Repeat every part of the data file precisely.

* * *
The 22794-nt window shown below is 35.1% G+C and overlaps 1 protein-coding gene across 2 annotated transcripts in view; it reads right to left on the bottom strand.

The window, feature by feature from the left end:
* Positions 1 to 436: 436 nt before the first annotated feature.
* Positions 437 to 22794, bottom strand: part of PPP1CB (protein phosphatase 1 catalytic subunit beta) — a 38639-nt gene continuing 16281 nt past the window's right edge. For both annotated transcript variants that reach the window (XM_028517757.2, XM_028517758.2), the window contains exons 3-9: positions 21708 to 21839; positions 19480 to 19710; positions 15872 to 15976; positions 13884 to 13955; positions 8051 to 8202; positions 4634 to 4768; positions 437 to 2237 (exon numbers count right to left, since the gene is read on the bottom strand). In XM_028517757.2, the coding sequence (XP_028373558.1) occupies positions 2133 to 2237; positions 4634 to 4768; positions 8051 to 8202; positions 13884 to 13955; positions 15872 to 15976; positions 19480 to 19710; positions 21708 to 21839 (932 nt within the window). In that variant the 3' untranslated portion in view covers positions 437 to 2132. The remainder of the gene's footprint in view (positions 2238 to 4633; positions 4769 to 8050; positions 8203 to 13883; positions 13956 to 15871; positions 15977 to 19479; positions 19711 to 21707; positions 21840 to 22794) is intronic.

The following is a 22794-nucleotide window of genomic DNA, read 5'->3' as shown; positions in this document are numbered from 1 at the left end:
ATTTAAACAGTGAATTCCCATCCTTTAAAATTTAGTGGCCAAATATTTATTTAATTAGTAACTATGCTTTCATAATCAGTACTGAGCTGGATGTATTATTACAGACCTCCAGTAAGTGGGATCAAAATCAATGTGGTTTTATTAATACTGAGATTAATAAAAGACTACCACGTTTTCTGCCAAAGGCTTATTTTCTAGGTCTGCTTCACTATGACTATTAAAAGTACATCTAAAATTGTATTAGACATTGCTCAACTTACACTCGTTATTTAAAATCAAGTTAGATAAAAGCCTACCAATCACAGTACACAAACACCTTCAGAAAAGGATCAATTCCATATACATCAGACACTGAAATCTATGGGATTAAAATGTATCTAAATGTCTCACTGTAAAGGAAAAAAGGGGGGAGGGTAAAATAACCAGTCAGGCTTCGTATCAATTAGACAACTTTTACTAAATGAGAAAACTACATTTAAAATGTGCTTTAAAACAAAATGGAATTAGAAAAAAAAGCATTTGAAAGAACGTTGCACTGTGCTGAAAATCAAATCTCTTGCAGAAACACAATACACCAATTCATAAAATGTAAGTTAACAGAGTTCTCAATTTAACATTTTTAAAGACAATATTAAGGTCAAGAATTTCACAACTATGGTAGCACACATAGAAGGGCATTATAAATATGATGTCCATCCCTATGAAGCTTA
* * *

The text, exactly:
The 22794-nt window shown below is 35.1% G+C and overlaps 1 protein-coding gene across 2 annotated transcripts in view; it reads right to left on the bottom strand.

The window, feature by feature from the left end:
* Positions 1 to 436: 436 nt before the first annotated feature.
* Positions 437 to 22794, bottom strand: part of PPP1CB (protein phosphatase 1 catalytic subunit beta) — a 38639-nt gene continuing 16281 nt past the window's right edge. For both annotated transcript variants that reach the window (XM_028517757.2, XM_028517758.2), the window contains exons 3-9: positions 21708 to 21839; positions 19480 to 19710; positions 15872 to 15976; positions 13884 to 13955; positions 8051 to 8202; positions 4634 to 4768; positions 437 to 2237 (exon numbers count right to left, since the gene is read on the bottom strand). In XM_028517757.2, the coding sequence (XP_028373558.1) occupies positions 2133 to 2237; positions 4634 to 4768; positions 8051 to 8202; positions 13884 to 13955; positions 15872 to 15976; positions 19480 to 19710; positions 21708 to 21839 (932 nt within the window). In that variant the 3' untranslated portion in view covers positions 437 to 2132. The remainder of the gene's footprint in view (positions 2238 to 4633; positions 4769 to 8050; positions 8203 to 13883; positions 13956 to 15871; positions 15977 to 19479; positions 19711 to 21707; positions 21840 to 22794) is intronic.

The following is a 22794-nucleotide window of genomic DNA, read 5'->3' as shown; positions in this document are numbered from 1 at the left end:
ATTTAAACAGTGAATTCCCATCCTTTAAAATTTAGTGGCCAAATATTTATTTAATTAGTAACTATGCTTTCATAATCAGTACTGAGCTGGATGTATTATTACAGACCTCCAGTAAGTGGGATCAAAATCAATGTGGTTTTATTAATACTGAGATTAATAAAAGACTACCACGTTTTCTGCCAAAGGCTTATTTTCTAGGTCTGCTTCACTATGACTATTAAAAGTACATCTAAAATTGTATTAGACATTGCTCAACTTACACTCGTTATTTAAAATCAAGTTAGATAAAAGCCTACCAATCACAGTACACAAACACCTTCAGAAAAGGATCAATTCCATATACATCAGACACTGAAATCTATGGGATTAAAATGTATCTAAATGTCTCACTGTAAAGGAAAAAAGGGGGGAGGGTAAAATAACCAGTCAGGCTTCGTATCAATTAGACAACTTTTACTAAATGAGAAAACTACATTTAAAATGTGCTTTAAAACAAAATGGAATTAGAAAAAAAAGCATTTGAAAGAACGTTGCACTGTGCTGAAAATCAAATCTCTTGCAGAAACACAATACACCAATTCATAAAATGTAAGTTAACAGAGTTCTCAATTTAACATTTTTAAAGACAATATTAAGGTCAAGAATTTCACAACTATGGTAGCACACATAGAAGGGCATTATAAATATGATGTCCATCCCTATGAAGCTTA